It’s Not Your Fault It’s Mine – When Hires Go Wrong

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I originally wrote this post over a year ago but got new material a few months back so its a mix of four experiences.

There is a fantastic scene in the movie Casino where Robert De Niro is walking through the lobby and a maintenance man comes up to him and says “I’m sorry sir I have done everything I can to get the pool clean but it just isn’t working”.

De Niro replies

It’s not your fault it’s mine I should have sacked you a long time ago

Brutal but true.

A few months ago I had to make a hard call on a freelancer who continually disappointed me over a period of 5 months with late and buggy code, disappearing for days from the chat room, constant broken promises and did I mention lots of buggy code.

Finally after a foolish logic mistake which resulted in his code needlessly continuously transferring over 1Tb of data in a few days. Not a good look and had the instance not crashed it could have been 10tb or more.

To confuse matters he had previously delivered working but not elegant code that seemed to be reliably processing large volumes of data (the TB data transfer was millions of transactions, sadly with some faulty logic) which made me think that maybe I had to put up with the bad in order to get the particular skills which were rare.

I have made this mistake in the past, I originally started writing this post about 9 months ago when another team member on another project left an accidental easter egg (some hidden surprise bug or unintended functionality) in some code that nearly killed a project completely. I actually wrote part of this story while sitting in the same room as them having a heated discussion with another team member.

Every time I kept an employee for too long, I knew there was an issue but I thought they were working their way out of it (or being coached out of it), but alas my initial concerns usually are proved right, often in the most critical times.

Its a trap. I worked at Hewlett-Packard for 4 years, the HP Way is a strong cultural guide to running a great business, however while its ok to believe everyone wants to do good work (and both these people wanted to) its not ok to believe that everyone can do good work at the level you need.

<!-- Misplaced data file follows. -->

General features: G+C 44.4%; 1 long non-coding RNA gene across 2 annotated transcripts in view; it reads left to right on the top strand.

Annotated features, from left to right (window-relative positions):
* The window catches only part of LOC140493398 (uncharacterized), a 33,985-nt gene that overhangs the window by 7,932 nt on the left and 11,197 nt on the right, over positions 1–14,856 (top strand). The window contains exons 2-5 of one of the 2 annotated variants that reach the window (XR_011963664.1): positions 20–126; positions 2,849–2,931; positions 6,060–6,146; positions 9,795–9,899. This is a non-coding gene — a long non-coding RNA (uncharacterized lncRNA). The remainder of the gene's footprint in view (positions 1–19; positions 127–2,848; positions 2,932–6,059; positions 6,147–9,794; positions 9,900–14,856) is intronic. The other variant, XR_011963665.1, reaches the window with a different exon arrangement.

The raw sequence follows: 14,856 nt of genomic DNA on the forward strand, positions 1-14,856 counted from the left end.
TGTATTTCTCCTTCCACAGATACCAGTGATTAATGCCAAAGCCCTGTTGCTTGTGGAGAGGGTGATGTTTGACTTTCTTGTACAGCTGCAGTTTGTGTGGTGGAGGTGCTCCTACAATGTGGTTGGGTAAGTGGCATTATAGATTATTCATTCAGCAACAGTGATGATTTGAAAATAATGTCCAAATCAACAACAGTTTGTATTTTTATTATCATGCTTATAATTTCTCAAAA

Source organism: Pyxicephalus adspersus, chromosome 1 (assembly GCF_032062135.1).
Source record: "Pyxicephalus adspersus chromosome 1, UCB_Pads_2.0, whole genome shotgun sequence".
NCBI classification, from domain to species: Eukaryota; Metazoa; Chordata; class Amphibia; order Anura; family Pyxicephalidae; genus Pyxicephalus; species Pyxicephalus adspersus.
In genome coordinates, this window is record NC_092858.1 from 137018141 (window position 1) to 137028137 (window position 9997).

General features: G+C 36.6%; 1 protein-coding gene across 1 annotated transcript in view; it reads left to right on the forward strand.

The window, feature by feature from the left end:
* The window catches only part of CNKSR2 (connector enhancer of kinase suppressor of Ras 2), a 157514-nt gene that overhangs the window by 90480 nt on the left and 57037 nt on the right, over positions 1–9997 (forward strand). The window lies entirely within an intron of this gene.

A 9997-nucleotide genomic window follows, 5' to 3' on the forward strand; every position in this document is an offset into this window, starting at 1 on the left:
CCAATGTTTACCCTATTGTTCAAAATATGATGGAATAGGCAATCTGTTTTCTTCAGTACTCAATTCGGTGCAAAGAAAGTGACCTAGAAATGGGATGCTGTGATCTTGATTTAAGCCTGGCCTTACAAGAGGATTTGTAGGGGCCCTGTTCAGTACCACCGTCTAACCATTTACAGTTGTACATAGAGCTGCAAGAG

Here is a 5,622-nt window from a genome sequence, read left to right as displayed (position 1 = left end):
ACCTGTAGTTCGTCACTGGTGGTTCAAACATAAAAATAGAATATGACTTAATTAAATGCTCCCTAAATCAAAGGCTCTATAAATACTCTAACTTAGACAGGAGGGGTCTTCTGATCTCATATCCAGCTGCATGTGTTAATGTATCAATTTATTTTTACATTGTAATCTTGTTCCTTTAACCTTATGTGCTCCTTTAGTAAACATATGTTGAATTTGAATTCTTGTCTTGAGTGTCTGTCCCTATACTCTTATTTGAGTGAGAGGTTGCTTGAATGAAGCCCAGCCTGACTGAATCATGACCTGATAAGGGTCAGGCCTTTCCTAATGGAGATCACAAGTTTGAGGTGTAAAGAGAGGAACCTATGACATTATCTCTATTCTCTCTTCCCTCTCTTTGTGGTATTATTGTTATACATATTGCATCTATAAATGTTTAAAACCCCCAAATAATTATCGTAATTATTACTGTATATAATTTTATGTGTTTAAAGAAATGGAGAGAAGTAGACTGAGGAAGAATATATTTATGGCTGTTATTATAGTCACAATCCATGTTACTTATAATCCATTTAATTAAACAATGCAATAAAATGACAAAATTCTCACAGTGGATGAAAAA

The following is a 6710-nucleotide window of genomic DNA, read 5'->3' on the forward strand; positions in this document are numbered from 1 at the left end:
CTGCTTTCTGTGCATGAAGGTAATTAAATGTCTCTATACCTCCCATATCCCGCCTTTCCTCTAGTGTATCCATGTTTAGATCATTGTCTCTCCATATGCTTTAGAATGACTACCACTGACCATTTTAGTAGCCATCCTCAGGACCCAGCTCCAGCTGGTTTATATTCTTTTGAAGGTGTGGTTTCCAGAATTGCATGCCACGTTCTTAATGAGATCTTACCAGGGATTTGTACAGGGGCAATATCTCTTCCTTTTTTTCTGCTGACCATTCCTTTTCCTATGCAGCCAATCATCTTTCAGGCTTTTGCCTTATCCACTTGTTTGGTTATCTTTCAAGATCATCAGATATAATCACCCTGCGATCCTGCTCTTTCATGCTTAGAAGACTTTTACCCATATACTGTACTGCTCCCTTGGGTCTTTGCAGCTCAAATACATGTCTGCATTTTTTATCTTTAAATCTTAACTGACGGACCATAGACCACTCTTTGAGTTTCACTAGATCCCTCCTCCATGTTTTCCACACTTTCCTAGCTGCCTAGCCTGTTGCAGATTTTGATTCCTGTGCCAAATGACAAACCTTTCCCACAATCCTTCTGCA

Anyone who has had to hire more than a few people has screwed up a hiring decision. It happen’s and it’s difficult to know who is going to work and who isn’t.

There are a bunch of techniques you can use to reduce the odds, but short of being entirely referral based recruiting where a trusted member of the team or someone known to you recommends the candidate its tough to get it right 100% of the time.

Referral recruiting is a great strategy for fast growth companies where you are ramping up the team, apparently most of the team from Youtube all went to University together and they kept recruiting their mates to fill the engineering teams which allowed them to grow very quickly in the first few years.

The problem is not the realisation that they your team member is not the right fit, its the wishful thinking it will get better and then not taking immediate action when you know there is a problem.

As one of my bosses used to say “You know its time to replace the CEO when you are even asking that question”.

So you know they are wrong for the job, so what are you going to do?

Most people just let it go, hope they leave, sometime manage them out but generally it’s hard unless they are a complete screwup.

When you are a startup this problem is doublesided.

Your ability to attract people to work for you is naturally limited, you haven’t got much cash, you can’t pay large salaries, by definition you are a risky prospect, in many cases you have happy with someone who can code and has a pulse.

The real issue is that the younger the company is, the more holding onto bad players hurts. The first 10 are so important, each individual has a huge influence on the company and your survival.

My advice, do a small work trial initially. Especially in Australia with our restrictive labour laws you cant afford to let non performers hang around after the 3 month mark.

Secondly but critically you have to get rid of them the moment you know, it never gets any better, the things that annoy you only get worse, just do it.

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